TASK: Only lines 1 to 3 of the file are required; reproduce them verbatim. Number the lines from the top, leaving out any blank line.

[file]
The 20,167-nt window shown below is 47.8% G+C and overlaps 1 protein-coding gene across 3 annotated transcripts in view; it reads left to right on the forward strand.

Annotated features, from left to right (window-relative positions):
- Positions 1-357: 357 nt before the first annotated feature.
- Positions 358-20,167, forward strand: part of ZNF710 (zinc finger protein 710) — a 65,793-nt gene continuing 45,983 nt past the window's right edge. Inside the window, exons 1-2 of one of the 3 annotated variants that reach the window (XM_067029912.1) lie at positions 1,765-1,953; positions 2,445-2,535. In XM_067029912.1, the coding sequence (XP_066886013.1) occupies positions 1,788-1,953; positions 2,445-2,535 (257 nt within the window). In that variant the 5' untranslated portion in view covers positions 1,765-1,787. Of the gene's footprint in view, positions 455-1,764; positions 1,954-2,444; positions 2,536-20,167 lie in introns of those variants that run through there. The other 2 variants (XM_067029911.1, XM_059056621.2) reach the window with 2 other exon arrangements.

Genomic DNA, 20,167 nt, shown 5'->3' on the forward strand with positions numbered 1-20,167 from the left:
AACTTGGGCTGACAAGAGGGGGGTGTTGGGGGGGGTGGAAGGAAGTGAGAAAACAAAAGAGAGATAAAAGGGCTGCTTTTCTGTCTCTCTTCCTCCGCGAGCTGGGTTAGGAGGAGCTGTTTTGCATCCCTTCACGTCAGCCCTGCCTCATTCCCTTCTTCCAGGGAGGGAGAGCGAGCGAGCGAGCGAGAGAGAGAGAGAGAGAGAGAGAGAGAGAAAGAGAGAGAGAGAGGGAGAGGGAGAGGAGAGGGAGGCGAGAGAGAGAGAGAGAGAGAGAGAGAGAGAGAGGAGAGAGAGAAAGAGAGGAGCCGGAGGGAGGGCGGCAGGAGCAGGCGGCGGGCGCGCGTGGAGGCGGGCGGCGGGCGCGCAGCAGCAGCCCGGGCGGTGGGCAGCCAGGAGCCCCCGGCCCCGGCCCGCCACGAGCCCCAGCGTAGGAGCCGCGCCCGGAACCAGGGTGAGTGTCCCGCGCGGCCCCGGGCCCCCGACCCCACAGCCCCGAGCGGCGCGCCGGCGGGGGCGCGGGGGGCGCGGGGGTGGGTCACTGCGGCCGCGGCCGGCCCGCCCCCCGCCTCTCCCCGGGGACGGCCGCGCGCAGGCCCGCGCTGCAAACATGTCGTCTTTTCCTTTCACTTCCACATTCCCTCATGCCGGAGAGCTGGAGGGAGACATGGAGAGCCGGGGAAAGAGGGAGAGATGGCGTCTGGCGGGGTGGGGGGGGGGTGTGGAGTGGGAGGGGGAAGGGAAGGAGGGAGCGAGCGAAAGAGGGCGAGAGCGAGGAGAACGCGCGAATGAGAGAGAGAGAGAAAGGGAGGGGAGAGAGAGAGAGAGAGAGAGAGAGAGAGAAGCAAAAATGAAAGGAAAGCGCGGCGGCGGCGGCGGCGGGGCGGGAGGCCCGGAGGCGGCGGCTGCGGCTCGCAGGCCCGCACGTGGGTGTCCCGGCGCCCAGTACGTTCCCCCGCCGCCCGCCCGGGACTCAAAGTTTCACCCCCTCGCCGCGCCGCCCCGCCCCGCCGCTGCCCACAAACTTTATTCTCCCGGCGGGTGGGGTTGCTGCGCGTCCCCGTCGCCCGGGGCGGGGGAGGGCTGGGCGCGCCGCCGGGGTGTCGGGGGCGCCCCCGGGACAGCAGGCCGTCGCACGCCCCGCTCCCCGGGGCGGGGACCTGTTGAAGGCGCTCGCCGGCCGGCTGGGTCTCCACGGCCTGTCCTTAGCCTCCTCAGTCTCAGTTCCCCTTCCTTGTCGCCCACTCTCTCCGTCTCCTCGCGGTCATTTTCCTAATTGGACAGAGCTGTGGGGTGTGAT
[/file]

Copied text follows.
The 20,167-nt window shown below is 47.8% G+C and overlaps 1 protein-coding gene across 3 annotated transcripts in view; it reads left to right on the forward strand.

Annotated features, from left to right (window-relative positions):
- Positions 1-357: 357 nt before the first annotated feature.